Huawei Building NFV, SDN Test Lab

The company is looking to use the facilities to accelerate the adoption of the networking technologies among telecommunications vendors.

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Chinese tech giant Huawei Technologies is building a lab that officials said will help fuel the development and adoption by telecommunications companies of network-functions virtualization and software-defined networking technologies.

Huawei officials announced the construction of the Network Functions Virtualization (NFV) Open Lab Nov. 24, saying the center will help ensure that solutions and carrier-grade infrastructures will be compatible with the open standards being created by the two-month-old Open Platform for NFV (OPNFV) project, of which Huawei is one of 17 founding members.

The vendor's NFV Open Lab will focus on the integration of NFV, software-defined networking (SDN) and cloud computing technologies in global telecom infrastructures, according to company officials. The lab will actually have three sites—in China, Germany and the United States—and will offer the virtualization capabilities, infrastructure, certifications and testing, integration and verification services to global telecoms, partners and other tech vendors.

NFV is a key part of Huawei's larger networking strategy, which also includes SDN. In February, the company was one of a number of vendors to use the Mobile World Congress 2014 show to talk about Huawei's Cloud Edge solutions, which is designed to leverage cloud-based mobile broadband network architectures to enable organizations to automate the management of entire networks, officials at the time said. It's aimed at helping network operators and service providers increase their mobile broadband opportunities, reduce network operation costs and more quickly spin out services for customers.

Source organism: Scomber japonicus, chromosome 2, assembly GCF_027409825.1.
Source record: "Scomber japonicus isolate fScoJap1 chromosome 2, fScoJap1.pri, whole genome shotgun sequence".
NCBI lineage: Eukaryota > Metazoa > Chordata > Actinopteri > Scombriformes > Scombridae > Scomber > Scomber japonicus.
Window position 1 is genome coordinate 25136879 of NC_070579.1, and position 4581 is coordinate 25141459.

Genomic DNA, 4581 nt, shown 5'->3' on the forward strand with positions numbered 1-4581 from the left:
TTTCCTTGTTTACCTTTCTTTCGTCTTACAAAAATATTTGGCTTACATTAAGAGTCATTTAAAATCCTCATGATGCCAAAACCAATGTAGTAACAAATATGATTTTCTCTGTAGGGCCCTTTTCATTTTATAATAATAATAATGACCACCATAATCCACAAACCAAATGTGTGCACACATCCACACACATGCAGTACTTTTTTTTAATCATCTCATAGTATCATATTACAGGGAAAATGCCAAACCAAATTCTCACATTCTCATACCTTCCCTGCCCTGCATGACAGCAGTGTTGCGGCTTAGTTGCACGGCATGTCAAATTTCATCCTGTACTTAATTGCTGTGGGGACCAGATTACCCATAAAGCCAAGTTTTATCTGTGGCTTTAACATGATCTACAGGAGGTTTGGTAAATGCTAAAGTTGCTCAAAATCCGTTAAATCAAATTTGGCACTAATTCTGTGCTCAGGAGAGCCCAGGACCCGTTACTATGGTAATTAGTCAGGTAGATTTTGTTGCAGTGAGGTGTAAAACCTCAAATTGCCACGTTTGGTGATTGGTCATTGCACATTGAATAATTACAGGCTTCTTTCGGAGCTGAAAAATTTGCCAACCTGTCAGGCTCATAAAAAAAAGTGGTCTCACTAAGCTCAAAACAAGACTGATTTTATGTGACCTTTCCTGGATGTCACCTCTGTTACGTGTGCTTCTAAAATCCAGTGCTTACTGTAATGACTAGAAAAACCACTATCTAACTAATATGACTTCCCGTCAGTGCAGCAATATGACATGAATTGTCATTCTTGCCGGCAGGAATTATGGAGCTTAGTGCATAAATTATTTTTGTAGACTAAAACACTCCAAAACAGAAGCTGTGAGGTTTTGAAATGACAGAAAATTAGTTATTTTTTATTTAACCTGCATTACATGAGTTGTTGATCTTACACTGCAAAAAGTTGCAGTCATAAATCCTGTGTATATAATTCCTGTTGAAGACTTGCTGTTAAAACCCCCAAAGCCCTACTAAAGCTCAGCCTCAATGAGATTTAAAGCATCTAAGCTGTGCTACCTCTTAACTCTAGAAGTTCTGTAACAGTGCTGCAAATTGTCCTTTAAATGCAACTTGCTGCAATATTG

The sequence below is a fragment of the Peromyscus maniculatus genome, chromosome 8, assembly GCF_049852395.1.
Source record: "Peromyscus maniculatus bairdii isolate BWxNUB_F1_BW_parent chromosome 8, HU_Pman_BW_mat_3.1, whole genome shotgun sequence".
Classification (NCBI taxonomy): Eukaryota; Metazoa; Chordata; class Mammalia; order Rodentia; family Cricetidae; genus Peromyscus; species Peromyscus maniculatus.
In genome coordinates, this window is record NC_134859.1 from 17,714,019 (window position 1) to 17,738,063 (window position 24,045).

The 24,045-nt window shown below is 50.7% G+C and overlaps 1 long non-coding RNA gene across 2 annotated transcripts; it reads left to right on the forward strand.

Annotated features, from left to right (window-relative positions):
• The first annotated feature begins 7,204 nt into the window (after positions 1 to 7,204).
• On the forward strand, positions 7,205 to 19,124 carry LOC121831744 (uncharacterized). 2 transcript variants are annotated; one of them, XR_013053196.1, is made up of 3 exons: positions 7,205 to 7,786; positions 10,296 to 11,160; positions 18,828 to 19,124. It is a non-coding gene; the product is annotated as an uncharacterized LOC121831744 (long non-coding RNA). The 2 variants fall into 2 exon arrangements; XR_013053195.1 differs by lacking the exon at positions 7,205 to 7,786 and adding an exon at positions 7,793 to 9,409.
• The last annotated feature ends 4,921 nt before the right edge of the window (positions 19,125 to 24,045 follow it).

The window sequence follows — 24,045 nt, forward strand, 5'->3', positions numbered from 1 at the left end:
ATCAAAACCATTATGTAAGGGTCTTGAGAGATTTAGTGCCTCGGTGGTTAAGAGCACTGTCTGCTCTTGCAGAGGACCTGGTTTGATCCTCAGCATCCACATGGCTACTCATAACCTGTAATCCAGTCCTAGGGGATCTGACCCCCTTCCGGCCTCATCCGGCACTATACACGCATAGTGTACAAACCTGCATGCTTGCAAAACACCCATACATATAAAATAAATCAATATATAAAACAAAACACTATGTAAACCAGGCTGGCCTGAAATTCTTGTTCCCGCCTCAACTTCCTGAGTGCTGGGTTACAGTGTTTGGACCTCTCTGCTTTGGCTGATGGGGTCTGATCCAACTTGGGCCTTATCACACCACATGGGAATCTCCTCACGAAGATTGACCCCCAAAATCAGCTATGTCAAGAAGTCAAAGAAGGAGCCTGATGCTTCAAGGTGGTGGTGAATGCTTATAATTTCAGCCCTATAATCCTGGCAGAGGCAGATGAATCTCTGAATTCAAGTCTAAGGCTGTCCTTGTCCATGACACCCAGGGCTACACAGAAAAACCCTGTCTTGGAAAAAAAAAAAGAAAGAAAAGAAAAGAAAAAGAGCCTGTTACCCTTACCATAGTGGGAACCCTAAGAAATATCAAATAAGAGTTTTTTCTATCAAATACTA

Cloud Edge is part of the company's softCom efforts to bring cloud, NFV and SDN solutions to telecoms over the next 10 years, enabling them to leverage the hardware and software they already have in their networks while bringing on new innovations.

Huawei also has been building out its SDN portfolio via such products as new switches and network controllers.

Adoption of both SDN and NFV technologies is expected to grow among both telecoms and enterprises as they look for ways to build more agile, programmable and automated networks to address the rapidly changing demands brought on by such trends as mobile computing, big data and the cloud. SDN and NFV call for separating the network control plane and tasks from the underlying networking hardware and putting it into software, which can run on less expensive commodity hardware.

In a report earlier this month, Infonetics Research analysts said they expect the market for global carrier SDN and NFV hardware and software to grow from less than $500 million in 2013 to more than $11 billion in 2018, with NFV accounting for the bulk of the market over that time. By 2018, SDN and NFV software will make up three-quarters of the overall revenues in the SDN and NFV market, they said.

"For three years, the telecom industry has been abuzz over SDN and NFV, with anticipation and hard work developing the vision, goals, architectures, use case, proof-of-concept projects, field trials and even some commercial deployments," Michael Howard, principal analyst for carrier networks with Infonetics, said in a statement.

There also is a broad array of industry consortiums around both SDN—including OpenDaylight, Open Networking Foundation and Open Network Operating System (ONOS)—and NFV. OPNFV—whose founders also include Intel, IBM, AT&T and Cisco Systems—is aiming to develop an open-source reference platform for NFV.